Saturday, 17 September 2011

Carl Wilton - book artist

I have recently been looking at the work of Carl Wilton who was a cover artist for Pan and Great Pan paperbacks in the 1950's, especially his illustrations for their series of WWII memoirs. I find them very evocative images, and I have now posted up a page showing the volumes that I own. More will be added as I discover (and buy) them!

Carl Wilton

Monday, 22 August 2011

No rest for the earth

We haven't started our Harvest festival services yet, and Plough Sunday is not until January !!!!

Thursday, 18 August 2011

Off the boil

I haven't ventured into public print with my rant. Instead what is needed is clearer written directions for those wanting to celebrate their marriages in our Benefice churches as to what they may and may not do in regard to moving furniture, hassocks, seat cushions, lecterns, bibles, small wall pictures, bookcases, carpets, tables and large calor gas heaters and accompanying bottles, to make the place "look nice".

Saturday, 13 August 2011

The kettle's boiling

I'm building up to a rant ..... which may well be dissipated by the time I come to write the "Tailpiece" for our September Benefice magazine.

And then again it may not ......

Friday, 12 August 2011

It's on the cards

Have been to a rather spiffing Postcrad Fair today over at Godmanchester, near Huntingdon. Spent much less than I anticipated, so that made the day even better!

Thursday, 11 August 2011

It's alive

My main PC is back, and having uploaded over 238 Windows updates (aaagh!) it's still running. All that was changed was the SATA cable. We keep fingers and other limbs crossed.......

Saturday, 6 August 2011

Lammas Sunday

The First Sunday of August and the opportunity to celebrate the agriculturl feast of Lammas - not to be confused with the Wiccan or New Age variety. The morning services will include a blessing of bread, and be followed by a bread and cheese lunch here at the Parsonage. Three different types of bread and about seven varities of cheese, plus chutney. Mmmmmmmnn.

Friday, 5 August 2011

Immaculate? I think not.

The new hard disk is installed and it's all restored to factory settings.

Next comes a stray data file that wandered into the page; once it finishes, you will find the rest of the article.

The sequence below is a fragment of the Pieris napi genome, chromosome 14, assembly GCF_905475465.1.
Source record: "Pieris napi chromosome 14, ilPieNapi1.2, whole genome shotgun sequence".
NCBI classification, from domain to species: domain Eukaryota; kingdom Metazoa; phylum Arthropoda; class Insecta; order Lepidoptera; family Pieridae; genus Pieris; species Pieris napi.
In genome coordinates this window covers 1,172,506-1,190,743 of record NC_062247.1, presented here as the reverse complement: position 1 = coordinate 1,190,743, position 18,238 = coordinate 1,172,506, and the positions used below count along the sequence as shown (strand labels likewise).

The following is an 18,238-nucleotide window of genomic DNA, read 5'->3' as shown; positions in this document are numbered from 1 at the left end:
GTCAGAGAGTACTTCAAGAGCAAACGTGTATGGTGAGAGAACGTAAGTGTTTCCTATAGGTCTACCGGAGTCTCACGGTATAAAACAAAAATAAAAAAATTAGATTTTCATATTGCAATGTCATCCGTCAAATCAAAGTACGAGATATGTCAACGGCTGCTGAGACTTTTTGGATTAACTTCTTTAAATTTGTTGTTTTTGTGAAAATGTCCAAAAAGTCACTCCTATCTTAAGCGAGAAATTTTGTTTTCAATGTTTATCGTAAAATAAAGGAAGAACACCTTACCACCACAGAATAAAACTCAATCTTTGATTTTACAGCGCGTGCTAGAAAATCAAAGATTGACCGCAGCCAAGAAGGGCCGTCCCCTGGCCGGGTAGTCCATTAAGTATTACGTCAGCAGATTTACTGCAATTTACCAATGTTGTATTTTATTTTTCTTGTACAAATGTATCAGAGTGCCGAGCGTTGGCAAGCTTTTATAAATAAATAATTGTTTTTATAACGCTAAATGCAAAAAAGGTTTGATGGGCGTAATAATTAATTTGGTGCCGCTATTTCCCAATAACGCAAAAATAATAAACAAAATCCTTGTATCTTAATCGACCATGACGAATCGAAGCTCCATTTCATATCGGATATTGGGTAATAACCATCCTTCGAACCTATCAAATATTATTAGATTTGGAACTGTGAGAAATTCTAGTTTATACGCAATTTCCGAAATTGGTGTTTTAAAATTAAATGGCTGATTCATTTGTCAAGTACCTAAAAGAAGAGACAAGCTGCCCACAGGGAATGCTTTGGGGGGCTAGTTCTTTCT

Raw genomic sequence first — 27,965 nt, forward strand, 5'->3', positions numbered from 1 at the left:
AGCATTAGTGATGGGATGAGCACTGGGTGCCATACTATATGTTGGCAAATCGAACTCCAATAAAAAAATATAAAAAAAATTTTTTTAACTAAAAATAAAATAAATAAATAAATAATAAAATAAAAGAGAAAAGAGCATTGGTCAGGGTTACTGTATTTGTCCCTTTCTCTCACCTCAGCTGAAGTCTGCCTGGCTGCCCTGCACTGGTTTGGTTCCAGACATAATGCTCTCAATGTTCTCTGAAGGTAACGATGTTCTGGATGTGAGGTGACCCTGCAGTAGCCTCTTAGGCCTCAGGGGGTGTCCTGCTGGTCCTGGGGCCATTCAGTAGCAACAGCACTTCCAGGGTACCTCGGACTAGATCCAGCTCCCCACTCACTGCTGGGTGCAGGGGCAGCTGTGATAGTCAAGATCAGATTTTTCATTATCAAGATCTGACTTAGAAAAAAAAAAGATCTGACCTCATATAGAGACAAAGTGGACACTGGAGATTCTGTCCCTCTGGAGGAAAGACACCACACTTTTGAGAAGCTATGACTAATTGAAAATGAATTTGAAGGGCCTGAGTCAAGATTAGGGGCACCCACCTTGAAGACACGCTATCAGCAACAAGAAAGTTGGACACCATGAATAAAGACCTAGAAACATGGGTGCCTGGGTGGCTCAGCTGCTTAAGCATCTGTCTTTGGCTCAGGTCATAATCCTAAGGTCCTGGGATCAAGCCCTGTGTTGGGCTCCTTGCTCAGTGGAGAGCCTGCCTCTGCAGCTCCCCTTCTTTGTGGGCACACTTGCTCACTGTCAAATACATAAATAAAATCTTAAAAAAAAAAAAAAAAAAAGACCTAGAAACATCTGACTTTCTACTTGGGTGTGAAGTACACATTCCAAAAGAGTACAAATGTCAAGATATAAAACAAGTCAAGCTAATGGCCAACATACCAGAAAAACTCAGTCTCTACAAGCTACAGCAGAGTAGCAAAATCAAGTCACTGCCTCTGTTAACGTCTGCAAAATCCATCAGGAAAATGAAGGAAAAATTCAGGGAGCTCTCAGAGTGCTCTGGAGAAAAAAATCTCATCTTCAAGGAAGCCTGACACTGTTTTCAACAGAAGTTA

It would be even better if it had solved the problem of the intermittent loss of display and response from the pc itself, but shortly after it had started running there was a click and the whole system crashed again.

The choice of culprit seems to be narrowing down to a fault on the motherboard.

And that requires a trip to someone with a more professional computer knowledge.

Thursday, 4 August 2011

Feast of the nativity

A new hard drive is installed, and is presently being uploaded with the "Restore to factory settings" disk.

We have yet to see if the infant lives and breathes and starts to run about.

Wednesday, 3 August 2011

Saturday, 30 July 2011

Death is black

My main computer is now in the process of being "rebuilt" after having re-set it to the original factory settings. These contain a lot of dross that is unwanted, time-limited demo programs which were never used, and old versions of those I need, and which have all had to be updated and re-registered. There were also over 130 important Microsoft updates to download and install.

Which should mean that all is getting back to normal.

Except ....

I think the graphics card is now falling over. Every so often the monitor goes black and I can't see a thing. The computer is whirring away as it should but there is just no visual output. I've tried another monitor and this has the same result. I've taken the graphics card out and blown off the dust, but it's still happening, with no warning, and with no pattern. Last night it worked fine for 5 hours until shut-down. This morning on boot-up it died immediately I logged on. Re-booting and it's working at the moment .....